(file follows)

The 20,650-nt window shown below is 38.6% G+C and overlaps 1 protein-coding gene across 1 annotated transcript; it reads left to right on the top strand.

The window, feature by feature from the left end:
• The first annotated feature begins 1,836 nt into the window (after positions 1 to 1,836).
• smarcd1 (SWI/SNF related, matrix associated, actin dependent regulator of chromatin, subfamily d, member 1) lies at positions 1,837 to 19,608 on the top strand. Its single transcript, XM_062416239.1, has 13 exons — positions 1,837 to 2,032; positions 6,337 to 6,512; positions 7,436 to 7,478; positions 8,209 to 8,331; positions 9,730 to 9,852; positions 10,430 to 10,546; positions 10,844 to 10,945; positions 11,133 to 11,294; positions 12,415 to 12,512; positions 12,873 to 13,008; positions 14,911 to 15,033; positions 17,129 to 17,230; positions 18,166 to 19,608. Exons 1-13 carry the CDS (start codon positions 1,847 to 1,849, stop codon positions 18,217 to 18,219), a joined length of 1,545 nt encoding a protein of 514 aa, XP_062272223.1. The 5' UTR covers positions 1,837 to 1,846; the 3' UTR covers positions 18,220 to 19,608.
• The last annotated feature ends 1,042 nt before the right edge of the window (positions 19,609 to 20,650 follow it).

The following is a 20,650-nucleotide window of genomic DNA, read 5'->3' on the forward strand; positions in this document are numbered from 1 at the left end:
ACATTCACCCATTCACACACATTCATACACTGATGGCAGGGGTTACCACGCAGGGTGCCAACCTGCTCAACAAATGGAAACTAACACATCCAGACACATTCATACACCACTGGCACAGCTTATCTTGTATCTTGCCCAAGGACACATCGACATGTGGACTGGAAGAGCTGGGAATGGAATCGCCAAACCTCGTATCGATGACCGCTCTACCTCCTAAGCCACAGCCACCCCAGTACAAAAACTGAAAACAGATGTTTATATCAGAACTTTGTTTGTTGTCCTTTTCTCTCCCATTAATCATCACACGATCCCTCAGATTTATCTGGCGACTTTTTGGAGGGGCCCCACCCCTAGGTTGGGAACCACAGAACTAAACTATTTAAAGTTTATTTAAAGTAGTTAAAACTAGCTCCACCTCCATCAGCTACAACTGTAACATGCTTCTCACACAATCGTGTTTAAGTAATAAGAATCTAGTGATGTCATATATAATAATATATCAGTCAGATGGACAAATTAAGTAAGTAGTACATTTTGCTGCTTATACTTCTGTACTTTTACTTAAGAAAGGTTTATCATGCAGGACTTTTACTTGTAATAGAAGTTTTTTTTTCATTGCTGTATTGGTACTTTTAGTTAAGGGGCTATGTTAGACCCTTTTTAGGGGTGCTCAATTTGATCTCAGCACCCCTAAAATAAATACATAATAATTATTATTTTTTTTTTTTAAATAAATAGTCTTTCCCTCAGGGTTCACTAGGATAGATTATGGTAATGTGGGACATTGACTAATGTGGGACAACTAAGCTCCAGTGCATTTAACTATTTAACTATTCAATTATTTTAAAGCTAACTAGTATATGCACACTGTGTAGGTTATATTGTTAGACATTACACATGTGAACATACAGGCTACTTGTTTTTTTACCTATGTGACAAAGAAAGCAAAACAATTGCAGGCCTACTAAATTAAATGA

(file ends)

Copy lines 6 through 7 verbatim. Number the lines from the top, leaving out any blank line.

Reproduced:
The following is a 20,650-nucleotide window of genomic DNA, read 5'->3' on the forward strand; positions in this document are numbered from 1 at the left end:
ACATTCACCCATTCACACACATTCATACACTGATGGCAGGGGTTACCACGCAGGGTGCCAACCTGCTCAACAAATGGAAACTAACACATCCAGACACATTCATACACCACTGGCACAGCTTATCTTGTATCTTGCCCAAGGACACATCGACATGTGGACTGGAAGAGCTGGGAATGGAATCGCCAAACCTCGTATCGATGACCGCTCTACCTCCTAAGCCACAGCCACCCCAGTACAAAAACTGAAAACAGATGTTTATATCAGAACTTTGTTTGTTGTCCTTTTCTCTCCCATTAATCATCACACGATCCCTCAGATTTATCTGGCGACTTTTTGGAGGGGCCCCACCCCTAGGTTGGGAACCACAGAACTAAACTATTTAAAGTTTATTTAAAGTAGTTAAAACTAGCTCCACCTCCATCAGCTACAACTGTAACATGCTTCTCACACAATCGTGTTTAAGTAATAAGAATCTAGTGATGTCATATATAATAATATATCAGTCAGATGGACAAATTAAGTAAGTAGTACATTTTGCTGCTTATACTTCTGTACTTTTACTTAAGAAAGGTTTATCATGCAGGACTTTTACTTGTAATAGAAGTTTTTTTTTCATTGCTGTATTGGTACTTTTAGTTAAGGGGCTATGTTAGACCCTTTTTAGGGGTGCTCAATTTGATCTCAGCACCCCTAAAATAAATACATAATAATTATTATTTTTTTTTTTTAAATAAATAGTCTTTCCCTCAGGGTTCACTAGGATAGATTATGGTAATGTGGGACATTGACTAATGTGGGACAACTAAGCTCCAGTGCATTTAACTATTTAACTATTCAATTATTTTAAAGCTAACTAGTATATGCACACTGTGTAGGTTATATTGTTAGACATTACACATGTGAACATACAGGCTACTTGTTTTTTTACCTATGTGACAAAGAAAGCAAAACAATTGCAGGCCTACTAAATTAAATGA